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TAKEDA CHEMICAL INDUSTRIES LTD. v. MYLAN LABORATORIES

United States District Court, S.D. New York


June 15, 2005.

TAKEDA CHEMICAL INDUSTRIES, LTD. and TAKEDA PHARMACEUTICALS, NORTH AMERICA, INC., Plaintiffs,
v.
MYLAN LABORATORIES, INC. and UDL LABORATORIES, INC., Defendants.

The opinion of the court was delivered by: DENISE COTE, District Judge

MEMORANDUM OPINION AND ORDER

On September 8, 2003, defendant Mylan Laboratories, Inc. ("Mylan") sent a Notice of Paragraph IV certification to plaintiff Takeda Chemical Industries, Ltd. ("Takeda"), in which it informed Takeda that it had submitted an ANDA regarding the sale of pioglitazone before the expiration of certain patents ("September 8 Notice"). In that notice, Mylan described its belief that U.S. Patent No. 4,687,777 (the "`777 Patent") was invalid on the basis of obviousness due to Compound 16 of U.S. Patent No. 4,287,200 (the "`200 Patent"). Mylan asserted that Compound 16 of the `200 Patent is identical to a Compound 14 identified in a prior publication of Dr. Sohda.

On March 17, 2005, Takeda served contention interrogatories on Mylan, in which Takeda requested that Mylan detail its contentions as to the invalidity of the `777 Patent. Mylan's response of April 25, 2005 did not touch upon the obviousness of the `777 Patent. Instead, Mylan contended that the `777 Patent was unenforceable on the basis that Takeda had breached its duty of good faith and candor in applying to the PTO for the `777 Patent. Additionally, on June 2 and 3, 2005, Takeda deposed a representative of Mylan pursuant to Rule 30(b)(6), Fed.R. Civ. P. At that deposition, Takeda inquired as to the bases for Mylan's contentions that the `777 Patent is invalid, unenforceable, or not infringed, other than those disclosed in the September 8 Notice. At several points, Mylan's counsel objected to this line of questioning, citing the attorney-client and work product privileges. After the close of fact discovery, on June 6, 2005, Mylan served supplemental responses to Takeda's interrogatories, in which it expresses that the `777 Patent is invalid on the basis of obviousness due to a previously unmentioned compound, Compound 57, as described in the Sohda publication.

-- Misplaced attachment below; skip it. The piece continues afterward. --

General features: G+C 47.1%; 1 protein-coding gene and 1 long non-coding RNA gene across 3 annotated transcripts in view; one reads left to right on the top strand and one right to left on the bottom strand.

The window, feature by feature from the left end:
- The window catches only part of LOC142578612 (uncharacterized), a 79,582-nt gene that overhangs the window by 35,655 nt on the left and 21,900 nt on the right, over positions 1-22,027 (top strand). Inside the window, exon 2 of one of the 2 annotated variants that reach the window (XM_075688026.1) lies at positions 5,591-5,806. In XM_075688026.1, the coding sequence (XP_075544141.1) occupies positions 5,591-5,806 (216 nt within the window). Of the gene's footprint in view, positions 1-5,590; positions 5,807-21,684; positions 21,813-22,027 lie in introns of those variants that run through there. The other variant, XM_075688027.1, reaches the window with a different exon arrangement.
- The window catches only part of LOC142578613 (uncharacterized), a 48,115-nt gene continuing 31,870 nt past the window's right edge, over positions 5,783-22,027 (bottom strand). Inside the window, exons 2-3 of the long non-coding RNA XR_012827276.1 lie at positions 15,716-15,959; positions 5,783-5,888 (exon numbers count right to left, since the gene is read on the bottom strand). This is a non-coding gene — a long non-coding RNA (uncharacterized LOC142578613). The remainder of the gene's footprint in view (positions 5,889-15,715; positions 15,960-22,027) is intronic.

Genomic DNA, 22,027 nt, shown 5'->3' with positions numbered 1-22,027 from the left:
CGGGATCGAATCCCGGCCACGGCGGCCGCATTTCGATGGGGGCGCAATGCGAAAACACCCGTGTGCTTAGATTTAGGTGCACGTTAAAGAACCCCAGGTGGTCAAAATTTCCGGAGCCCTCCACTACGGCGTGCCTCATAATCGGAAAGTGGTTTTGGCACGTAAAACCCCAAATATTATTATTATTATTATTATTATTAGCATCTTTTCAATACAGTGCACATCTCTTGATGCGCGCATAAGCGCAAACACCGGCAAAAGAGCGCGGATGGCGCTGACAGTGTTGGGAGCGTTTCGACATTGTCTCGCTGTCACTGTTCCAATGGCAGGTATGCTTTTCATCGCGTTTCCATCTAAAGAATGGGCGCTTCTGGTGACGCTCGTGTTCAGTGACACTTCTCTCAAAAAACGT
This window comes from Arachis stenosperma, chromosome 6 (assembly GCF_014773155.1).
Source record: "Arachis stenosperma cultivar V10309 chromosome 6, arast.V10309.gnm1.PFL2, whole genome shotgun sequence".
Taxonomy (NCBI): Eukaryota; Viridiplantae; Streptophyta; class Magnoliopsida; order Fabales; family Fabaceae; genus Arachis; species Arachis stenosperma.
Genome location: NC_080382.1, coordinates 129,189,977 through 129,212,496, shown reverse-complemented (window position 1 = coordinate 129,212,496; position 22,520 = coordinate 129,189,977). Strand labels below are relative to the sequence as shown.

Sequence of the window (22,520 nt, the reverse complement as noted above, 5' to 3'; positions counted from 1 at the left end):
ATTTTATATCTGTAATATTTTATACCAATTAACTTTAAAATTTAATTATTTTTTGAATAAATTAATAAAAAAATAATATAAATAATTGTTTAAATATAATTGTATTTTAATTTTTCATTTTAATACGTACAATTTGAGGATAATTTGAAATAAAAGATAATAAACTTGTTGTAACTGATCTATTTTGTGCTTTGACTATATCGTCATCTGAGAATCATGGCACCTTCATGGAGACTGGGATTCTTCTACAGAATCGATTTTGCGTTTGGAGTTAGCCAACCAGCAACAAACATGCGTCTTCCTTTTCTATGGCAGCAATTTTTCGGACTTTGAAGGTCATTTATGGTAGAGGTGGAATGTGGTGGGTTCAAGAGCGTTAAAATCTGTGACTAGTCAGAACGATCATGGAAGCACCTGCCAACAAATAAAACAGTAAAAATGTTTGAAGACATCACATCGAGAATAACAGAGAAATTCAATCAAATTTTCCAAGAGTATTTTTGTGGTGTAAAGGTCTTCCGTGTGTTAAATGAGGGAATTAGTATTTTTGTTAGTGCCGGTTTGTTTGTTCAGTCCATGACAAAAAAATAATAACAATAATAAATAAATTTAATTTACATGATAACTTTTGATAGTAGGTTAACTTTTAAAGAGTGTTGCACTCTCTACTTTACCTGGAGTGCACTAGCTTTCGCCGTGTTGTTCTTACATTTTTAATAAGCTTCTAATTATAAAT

On June 14, Takeda wrote a letter seeking an order precluding Mylan from introducing at trial any evidence as to invalidity of the `777 Patent except based on obviousness as set forth in the September 8 Notice. Pursuant to a June 15 Order, the parties submitted additional correspondence concerning this issue. In its submission, Mylan emphasizes Smithkline Beecham Corp. v. Apotex Corp., No. 98 C 3952, 2000 WL 116082 (N.D. Ill. Jan. 24, 2000), which it cites for the proposition that there is "no authority for limiting [a defendant] to the theories set forth i[n] their notice letter."

  Mylan misunderstands the law. Although as a general matter an ANDA applicant may be able to assert theories other than those outlined in a notification letter, "when the court has set and the parties have agreed to a discovery period, that procedure necessarily governs the trial. . . . [A] specific judicial directive for the timing of discovery establishes the procedures to which the parties are bound." ATD Corp. v. Lydall, Inc., 159 F.3d 534, 551 (Fed. Cir. 1998). During the period of fact discovery, Mylan never articulated any basis for the invalidity of the `777 Patent on the ground of obviousness other than Compound 14 of the Sohda publication. Therefore, it is hereby

  ORDERED that Mylan may not offer at trial any evidence as to invalidity of the `777 Patent except based on a theory of obviousness set forth in the September 8 Notice.

  SO ORDERED.

20050615

© 1992-2005 VersusLaw Inc.



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